Puma goes off track to grow a social clothes brand


How are multiple brands advertised so that the consumer decides that one product is better than its competitor? One perfect example of this brand “rivalry” is illustrated by the sportswear market, and more specifically, by the competition that exists between Nike, Adidas, and Puma. Out of the three, Nike brings in the most revenue per year, followed by Adidas, and then by Puma, but they all virtually sell the same types of products. All three of these company’s websites boast products in all areas of the sports world: football, running, basketball, and many other sports; men’s and women’s apparel; shorts, pants, shirts, hats, socks, and shoes. With these companies selling a very similar product, there is really one major aspect that sets the brands apart: advertising.

It’s worthwhile  to compare the 2011 campaigns of Nike, Adidas, and Puma. Nike’s “The Chosen” focuses primarily on surfing, skateboarding, and snowboarding and tries to include these extreme sports into the wide realm of sports that Nike caters to. The Adidas All In  features huge stars, such as David Beckham and Katy Perry while promoting a wide range of sports as well. However, Puma’s campaign is very different than Nike and Adidas. Puma’s “After-Hours Athlete” Campaign focuses on the non-athlete, or the average person. It depicts a group of young people out at the pub, having a beer and playing darts while wearing Puma brand clothing.

Nike, Adidas, and Puma all usually cater to a very similar audience – the sports enthusiast. Puma’s 2011 campaign, however, caters to a different niche of the market and shows that a person does not have to be a typical athlete in order to wear the Puma brand. The company must have decided that they could have more success in a different niche, something other than the sports enthusiast niche. In fact, one gets a sense from the After-Hours Athlete campaign that Puma is moving more towards being a social clothing brand. In the adverts, we see “real” people – no celebrities, no football players, no one extremely athletic. It focuses on the social aspect of a young person’s life and tries to relate to the everyday realities that they experience. The ad also showcases the brands versatility. A young athlete can go from wearing his Puma shoes on the field to wearing his puma shoes in the club.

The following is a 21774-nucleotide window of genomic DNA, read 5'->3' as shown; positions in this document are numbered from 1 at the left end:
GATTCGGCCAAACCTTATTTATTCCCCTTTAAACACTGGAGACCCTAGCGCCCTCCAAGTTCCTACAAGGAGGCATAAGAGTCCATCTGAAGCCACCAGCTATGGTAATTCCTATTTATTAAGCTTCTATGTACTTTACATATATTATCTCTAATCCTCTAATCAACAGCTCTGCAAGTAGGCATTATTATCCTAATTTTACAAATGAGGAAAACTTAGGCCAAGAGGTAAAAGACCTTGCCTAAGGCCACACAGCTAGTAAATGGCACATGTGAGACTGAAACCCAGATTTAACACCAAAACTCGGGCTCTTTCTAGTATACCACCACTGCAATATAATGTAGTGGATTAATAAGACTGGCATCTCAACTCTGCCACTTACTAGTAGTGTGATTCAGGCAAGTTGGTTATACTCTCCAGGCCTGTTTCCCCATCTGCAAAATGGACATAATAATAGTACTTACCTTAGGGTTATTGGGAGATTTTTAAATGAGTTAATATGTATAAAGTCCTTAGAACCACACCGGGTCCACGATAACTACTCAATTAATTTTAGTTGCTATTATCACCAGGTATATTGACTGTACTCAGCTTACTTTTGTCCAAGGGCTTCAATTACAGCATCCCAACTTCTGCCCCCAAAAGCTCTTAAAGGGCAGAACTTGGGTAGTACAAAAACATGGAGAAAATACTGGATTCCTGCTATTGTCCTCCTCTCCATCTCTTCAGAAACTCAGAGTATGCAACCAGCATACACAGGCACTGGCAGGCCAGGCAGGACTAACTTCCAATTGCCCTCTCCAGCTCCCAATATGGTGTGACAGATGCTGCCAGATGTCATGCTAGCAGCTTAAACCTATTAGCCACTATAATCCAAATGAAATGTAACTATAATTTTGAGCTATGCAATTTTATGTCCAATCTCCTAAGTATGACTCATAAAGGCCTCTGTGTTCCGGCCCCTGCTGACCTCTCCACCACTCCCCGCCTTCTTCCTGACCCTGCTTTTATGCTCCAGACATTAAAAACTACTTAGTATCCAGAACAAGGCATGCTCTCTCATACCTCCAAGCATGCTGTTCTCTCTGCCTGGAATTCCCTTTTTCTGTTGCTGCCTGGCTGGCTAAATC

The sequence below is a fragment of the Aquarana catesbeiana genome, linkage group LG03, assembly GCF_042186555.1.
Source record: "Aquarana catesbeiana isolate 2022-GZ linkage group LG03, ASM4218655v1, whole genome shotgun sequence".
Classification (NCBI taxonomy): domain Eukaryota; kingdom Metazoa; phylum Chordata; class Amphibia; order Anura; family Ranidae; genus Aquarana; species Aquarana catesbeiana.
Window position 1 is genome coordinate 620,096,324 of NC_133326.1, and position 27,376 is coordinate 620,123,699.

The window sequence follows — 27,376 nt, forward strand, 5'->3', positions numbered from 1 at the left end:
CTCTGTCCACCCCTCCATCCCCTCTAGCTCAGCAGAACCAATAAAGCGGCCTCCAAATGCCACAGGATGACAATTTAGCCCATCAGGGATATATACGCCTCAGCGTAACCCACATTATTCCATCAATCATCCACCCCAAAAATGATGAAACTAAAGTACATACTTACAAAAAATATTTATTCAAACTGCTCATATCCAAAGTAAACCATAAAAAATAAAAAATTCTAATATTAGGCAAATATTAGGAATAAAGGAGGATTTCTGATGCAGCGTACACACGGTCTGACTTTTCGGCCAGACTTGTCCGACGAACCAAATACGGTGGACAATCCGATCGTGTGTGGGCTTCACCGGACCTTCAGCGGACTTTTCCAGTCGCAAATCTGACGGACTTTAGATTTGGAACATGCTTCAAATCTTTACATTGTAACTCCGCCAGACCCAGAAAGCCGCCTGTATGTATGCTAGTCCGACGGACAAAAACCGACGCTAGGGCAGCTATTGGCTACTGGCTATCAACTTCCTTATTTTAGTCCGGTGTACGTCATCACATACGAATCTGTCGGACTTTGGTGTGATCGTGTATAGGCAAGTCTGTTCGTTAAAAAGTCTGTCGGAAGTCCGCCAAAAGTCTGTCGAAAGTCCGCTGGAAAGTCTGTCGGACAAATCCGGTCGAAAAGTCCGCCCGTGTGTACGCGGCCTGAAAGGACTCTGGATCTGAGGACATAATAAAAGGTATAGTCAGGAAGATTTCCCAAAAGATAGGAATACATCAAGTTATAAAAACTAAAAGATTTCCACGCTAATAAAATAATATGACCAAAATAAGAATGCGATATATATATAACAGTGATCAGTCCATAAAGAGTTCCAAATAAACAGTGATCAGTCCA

So does the consumer want a brand that makes them feel like an athlete without really having to be an athlete at all? Will the After-Hours Athlete rise to the occasion and bring Puma from a strictly sportswear company to a more social clothing brand? As the year progresses, it will be interesting to see how Puma sales compare to those of Nike and Adidas and how the new advertising techniques will affect how Puma is perceived.

Posted By Elise.

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